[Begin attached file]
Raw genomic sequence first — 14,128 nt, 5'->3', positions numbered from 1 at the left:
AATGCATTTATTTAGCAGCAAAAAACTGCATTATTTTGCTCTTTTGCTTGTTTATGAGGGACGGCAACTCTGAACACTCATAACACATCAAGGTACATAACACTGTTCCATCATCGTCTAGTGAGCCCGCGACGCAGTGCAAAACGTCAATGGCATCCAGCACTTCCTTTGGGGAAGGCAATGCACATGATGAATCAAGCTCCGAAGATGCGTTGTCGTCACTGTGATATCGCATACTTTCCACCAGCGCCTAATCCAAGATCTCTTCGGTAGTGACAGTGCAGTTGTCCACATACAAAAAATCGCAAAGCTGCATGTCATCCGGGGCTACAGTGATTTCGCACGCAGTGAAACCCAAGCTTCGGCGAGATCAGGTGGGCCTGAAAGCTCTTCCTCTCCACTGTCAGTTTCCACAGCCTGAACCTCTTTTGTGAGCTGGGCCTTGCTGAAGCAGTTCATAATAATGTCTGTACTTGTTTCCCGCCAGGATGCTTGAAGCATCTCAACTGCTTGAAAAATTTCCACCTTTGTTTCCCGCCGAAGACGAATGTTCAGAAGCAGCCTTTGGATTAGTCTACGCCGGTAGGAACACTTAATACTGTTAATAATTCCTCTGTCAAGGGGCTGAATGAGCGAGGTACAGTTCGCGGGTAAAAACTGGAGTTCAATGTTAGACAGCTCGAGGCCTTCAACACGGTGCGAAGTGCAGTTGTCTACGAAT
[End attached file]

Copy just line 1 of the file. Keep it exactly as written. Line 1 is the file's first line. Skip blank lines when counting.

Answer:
Raw genomic sequence first — 14,128 nt, 5'->3', positions numbered from 1 at the left: